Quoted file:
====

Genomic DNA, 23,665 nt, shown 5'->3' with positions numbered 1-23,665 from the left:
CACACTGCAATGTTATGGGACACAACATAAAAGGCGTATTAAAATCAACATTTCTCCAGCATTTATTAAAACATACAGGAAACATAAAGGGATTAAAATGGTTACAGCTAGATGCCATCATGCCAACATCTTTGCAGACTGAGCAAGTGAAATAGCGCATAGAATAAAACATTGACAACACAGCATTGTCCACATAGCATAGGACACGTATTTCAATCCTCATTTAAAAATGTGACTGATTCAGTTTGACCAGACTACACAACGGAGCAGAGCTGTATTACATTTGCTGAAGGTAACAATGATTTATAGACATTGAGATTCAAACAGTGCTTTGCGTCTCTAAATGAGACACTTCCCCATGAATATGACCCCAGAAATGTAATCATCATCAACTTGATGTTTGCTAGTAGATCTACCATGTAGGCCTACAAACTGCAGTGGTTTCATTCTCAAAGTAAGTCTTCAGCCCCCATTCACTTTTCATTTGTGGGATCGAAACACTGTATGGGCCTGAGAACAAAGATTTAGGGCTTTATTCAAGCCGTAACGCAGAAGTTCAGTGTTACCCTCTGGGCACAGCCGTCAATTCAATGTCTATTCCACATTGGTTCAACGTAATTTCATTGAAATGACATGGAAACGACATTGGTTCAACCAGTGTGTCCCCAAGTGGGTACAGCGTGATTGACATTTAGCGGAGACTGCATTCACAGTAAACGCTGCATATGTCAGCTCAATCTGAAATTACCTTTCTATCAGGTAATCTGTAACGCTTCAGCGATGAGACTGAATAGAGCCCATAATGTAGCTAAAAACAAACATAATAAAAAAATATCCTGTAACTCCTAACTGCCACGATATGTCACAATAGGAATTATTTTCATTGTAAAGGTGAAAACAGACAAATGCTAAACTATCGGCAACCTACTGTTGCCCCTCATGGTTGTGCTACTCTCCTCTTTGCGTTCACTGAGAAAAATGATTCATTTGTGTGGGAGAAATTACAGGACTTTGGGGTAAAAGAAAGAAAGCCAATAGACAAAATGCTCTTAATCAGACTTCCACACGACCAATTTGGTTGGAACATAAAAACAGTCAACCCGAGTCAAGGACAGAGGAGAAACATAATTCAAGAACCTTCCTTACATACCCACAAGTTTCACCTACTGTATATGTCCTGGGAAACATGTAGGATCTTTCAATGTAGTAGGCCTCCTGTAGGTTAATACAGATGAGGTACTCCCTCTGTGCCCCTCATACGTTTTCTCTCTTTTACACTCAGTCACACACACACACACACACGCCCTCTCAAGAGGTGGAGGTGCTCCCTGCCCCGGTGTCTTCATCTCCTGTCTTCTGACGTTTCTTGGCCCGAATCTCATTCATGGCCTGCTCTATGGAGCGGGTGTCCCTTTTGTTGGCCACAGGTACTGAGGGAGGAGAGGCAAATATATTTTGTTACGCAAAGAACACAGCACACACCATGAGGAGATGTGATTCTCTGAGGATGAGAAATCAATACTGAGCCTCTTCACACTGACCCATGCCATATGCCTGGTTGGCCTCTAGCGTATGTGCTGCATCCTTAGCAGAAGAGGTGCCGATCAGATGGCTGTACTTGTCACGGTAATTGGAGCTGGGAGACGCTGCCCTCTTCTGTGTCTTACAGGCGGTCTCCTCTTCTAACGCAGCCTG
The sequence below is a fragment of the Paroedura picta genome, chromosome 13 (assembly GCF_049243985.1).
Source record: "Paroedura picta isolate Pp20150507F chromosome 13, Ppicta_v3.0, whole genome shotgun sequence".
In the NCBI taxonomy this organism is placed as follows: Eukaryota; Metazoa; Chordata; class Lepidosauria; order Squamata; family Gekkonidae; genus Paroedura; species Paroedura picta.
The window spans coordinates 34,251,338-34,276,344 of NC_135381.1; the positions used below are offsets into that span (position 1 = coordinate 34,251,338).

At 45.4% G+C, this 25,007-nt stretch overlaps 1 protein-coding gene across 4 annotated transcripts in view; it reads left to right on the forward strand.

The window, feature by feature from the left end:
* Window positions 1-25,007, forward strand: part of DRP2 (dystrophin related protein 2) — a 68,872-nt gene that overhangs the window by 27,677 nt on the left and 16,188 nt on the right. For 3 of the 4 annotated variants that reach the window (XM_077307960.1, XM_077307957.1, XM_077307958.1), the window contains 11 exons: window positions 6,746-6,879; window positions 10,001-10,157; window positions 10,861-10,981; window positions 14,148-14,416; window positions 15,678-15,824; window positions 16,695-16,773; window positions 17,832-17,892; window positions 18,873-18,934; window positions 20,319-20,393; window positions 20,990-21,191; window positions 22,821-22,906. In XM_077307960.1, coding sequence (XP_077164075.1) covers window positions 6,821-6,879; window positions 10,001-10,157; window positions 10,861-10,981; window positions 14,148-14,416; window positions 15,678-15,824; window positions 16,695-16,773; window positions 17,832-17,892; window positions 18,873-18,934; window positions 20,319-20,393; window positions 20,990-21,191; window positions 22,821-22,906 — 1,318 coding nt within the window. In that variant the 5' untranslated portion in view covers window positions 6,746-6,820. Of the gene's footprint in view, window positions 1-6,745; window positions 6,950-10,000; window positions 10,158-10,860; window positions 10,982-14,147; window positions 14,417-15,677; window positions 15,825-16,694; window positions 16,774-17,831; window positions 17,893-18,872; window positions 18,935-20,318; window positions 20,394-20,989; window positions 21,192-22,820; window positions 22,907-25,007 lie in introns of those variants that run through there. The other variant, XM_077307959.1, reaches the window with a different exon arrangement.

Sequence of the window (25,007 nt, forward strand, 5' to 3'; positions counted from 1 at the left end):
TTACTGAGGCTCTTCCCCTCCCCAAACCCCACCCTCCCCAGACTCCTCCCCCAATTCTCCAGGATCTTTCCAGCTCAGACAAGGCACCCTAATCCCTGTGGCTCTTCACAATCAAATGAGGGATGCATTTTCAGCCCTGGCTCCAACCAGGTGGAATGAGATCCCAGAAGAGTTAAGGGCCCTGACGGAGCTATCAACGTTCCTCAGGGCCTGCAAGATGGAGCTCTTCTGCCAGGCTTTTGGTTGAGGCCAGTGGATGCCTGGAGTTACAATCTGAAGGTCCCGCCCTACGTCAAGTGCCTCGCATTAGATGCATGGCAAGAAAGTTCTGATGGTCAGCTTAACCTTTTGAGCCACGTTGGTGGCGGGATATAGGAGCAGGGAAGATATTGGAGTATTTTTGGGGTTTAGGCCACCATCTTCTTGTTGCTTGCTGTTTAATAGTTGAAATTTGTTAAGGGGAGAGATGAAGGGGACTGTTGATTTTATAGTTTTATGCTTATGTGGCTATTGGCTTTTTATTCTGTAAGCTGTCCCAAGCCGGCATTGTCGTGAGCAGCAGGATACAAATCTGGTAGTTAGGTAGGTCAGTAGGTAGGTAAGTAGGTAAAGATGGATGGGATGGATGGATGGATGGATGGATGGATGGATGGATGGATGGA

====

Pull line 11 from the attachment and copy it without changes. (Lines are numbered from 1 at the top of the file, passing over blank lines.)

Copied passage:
TTACTGAGGCTCTTCCCCTCCCCAAACCCCACCCTCCCCAGACTCCTCCCCCAATTCTCCAGGATCTTTCCAGCTCAGACAAGGCACCCTAATCCCTGTGGCTCTTCACAATCAAATGAGGGATGCATTTTCAGCCCTGGCTCCAACCAGGTGGAATGAGATCCCAGAAGAGTTAAGGGCCCTGACGGAGCTATCAACGTTCCTCAGGGCCTGCAAGATGGAGCTCTTCTGCCAGGCTTTTGGTTGAGGCCAGTGGATGCCTGGAGTTACAATCTGAAGGTCCCGCCCTACGTCAAGTGCCTCGCATTAGATGCATGGCAAGAAAGTTCTGATGGTCAGCTTAACCTTTTGAGCCACGTTGGTGGCGGGATATAGGAGCAGGGAAGATATTGGAGTATTTTTGGGGTTTAGGCCACCATCTTCTTGTTGCTTGCTGTTTAATAGTTGAAATTTGTTAAGGGGAGAGATGAAGGGGACTGTTGATTTTATAGTTTTATGCTTATGTGGCTATTGGCTTTTTATTCTGTAAGCTGTCCCAAGCCGGCATTGTCGTGAGCAGCAGGATACAAATCTGGTAGTTAGGTAGGTCAGTAGGTAGGTAAGTAGGTAAAGATGGATGGGATGGATGGATGGATGGATGGATGGATGGATGGATGGATGGA